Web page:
6,066 Posts
    That seems really silly. I'll settle for getting the cryorig.

    I'm thinking about pulling the trigger then, how does this sound for $600 budget? I already have a gpu and psu.

    https://pcpartpicker.com/list/mtxVpb
    If you're OCing save some money and get the 1600, and make sure the B350 board has everything you need. My first board was B350 but I ended up needing more connectors it didn't have so I went to X370.

  32. Post #4352
    Gold Member
    richard9311's Avatar
    February 2006
    3,638 Posts

  33. Post #4353

    March 2017
    672 Posts
    oh boy.

    shop I sent psu back for making electrical bubbling noises and coil whine gpu and buzzing pump straight up saying they couldn't reproduce it.

    what the fuck lmao

    didn't want to be a douche and start dick waving consumer law at them about fit for purpose, major fault wouldn't make me buy in the first place etc, but they don't give me a choice when they just can't be assed replacing defective products.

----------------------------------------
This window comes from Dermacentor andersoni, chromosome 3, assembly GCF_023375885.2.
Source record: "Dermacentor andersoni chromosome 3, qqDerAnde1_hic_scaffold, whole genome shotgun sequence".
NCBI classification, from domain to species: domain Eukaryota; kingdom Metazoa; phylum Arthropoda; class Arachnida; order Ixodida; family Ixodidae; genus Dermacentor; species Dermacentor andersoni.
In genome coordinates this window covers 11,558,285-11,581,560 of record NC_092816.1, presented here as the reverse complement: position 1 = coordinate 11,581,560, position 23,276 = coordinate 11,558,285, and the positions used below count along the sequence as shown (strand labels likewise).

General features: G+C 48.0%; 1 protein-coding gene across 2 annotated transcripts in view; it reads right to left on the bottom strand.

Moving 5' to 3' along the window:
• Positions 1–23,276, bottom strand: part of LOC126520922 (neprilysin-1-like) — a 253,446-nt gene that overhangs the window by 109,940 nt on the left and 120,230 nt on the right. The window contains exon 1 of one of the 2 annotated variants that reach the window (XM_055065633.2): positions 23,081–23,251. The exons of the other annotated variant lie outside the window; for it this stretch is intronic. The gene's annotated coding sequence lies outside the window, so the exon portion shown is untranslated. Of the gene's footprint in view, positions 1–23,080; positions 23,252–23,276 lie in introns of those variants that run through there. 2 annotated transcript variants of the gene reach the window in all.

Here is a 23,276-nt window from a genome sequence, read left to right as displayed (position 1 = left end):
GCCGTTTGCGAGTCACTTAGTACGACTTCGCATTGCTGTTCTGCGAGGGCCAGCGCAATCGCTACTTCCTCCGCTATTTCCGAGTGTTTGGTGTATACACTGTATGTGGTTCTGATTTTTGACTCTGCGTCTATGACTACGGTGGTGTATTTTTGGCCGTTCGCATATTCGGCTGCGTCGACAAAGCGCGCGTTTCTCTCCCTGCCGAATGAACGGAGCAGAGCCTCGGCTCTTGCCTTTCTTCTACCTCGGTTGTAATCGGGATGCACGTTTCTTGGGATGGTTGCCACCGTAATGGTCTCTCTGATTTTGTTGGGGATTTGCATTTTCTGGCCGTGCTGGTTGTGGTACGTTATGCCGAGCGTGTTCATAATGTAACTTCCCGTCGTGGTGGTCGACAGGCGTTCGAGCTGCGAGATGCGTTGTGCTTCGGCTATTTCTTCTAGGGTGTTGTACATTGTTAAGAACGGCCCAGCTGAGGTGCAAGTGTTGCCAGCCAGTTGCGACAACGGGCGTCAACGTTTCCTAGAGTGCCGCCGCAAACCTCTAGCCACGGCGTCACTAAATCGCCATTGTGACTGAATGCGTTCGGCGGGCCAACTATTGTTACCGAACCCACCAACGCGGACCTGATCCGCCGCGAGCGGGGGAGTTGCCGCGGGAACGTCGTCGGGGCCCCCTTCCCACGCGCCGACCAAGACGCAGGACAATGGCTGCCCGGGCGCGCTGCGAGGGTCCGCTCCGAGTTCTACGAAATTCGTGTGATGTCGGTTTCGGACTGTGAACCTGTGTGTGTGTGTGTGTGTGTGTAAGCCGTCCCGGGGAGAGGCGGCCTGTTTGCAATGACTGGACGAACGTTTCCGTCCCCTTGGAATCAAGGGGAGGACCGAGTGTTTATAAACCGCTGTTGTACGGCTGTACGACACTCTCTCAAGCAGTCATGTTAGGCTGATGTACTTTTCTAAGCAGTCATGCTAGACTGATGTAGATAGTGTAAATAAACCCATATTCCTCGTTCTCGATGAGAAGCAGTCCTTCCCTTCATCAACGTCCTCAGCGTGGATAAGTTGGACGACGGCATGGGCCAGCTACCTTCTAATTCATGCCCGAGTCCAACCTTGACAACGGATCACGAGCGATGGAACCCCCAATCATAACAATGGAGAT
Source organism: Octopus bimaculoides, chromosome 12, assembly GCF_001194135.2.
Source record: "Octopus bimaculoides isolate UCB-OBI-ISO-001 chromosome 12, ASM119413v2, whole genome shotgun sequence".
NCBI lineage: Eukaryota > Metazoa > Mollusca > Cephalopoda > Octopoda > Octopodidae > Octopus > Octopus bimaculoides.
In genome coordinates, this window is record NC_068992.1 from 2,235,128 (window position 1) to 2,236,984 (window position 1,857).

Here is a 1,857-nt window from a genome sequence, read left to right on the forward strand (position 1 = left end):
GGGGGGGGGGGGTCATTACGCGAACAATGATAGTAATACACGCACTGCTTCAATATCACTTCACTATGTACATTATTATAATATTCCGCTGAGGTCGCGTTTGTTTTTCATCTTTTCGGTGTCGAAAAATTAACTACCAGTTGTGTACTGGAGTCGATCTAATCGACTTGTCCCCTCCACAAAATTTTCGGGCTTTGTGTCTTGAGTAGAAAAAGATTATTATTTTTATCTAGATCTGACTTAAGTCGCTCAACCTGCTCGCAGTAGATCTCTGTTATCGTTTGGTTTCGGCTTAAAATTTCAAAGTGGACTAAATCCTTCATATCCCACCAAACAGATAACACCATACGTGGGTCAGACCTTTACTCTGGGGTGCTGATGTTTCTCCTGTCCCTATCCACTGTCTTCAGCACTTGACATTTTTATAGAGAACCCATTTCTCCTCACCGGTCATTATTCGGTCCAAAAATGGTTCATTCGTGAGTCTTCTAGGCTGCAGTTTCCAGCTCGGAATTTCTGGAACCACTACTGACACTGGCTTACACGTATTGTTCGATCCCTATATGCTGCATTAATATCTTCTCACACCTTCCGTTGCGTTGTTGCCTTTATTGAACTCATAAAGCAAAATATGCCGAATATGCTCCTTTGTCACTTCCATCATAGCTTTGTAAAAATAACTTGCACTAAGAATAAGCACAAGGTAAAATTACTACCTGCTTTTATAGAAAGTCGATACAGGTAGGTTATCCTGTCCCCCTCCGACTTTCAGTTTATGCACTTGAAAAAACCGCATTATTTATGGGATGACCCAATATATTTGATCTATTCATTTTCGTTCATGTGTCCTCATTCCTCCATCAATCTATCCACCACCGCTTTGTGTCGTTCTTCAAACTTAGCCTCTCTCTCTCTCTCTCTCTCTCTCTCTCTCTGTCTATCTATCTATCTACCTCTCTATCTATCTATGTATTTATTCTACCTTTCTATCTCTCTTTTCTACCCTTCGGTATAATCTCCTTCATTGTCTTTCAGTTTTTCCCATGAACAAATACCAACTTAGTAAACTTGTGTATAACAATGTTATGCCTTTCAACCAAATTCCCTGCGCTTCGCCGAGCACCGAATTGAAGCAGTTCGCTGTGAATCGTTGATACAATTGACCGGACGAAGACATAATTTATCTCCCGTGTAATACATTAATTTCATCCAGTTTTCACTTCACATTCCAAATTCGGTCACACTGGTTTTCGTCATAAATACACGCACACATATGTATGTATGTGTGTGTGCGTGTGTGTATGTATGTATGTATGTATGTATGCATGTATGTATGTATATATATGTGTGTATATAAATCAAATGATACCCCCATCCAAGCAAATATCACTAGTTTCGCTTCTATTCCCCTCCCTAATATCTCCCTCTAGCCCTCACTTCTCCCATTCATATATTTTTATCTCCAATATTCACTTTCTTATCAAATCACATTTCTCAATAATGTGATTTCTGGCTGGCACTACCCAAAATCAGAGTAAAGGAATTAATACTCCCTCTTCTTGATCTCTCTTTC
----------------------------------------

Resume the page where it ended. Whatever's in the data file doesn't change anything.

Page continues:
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  34. Post #4354
    Fox Powers's Avatar
    January 2014
    2,564 Posts
    Theorically what could be better, a 1500X with a GTX 1060 or a 1600 with a RX 570?

  35. Post #4355
    Something loli Please no dont post pussy toxxes, go hard or go home gays promise ahahahahaahah dick tape balls trump
    Kiwi's Avatar
    September 2011
    26,633 Posts
    Theorically what could be better, a 1500X with a GTX 1060 or a 1600 with a RX 570?
    1600 with 1060. The extra threads will allow you to grow into games that are being optimized for this.

  36. Post #4356
    child porn prodigy
    venom's Avatar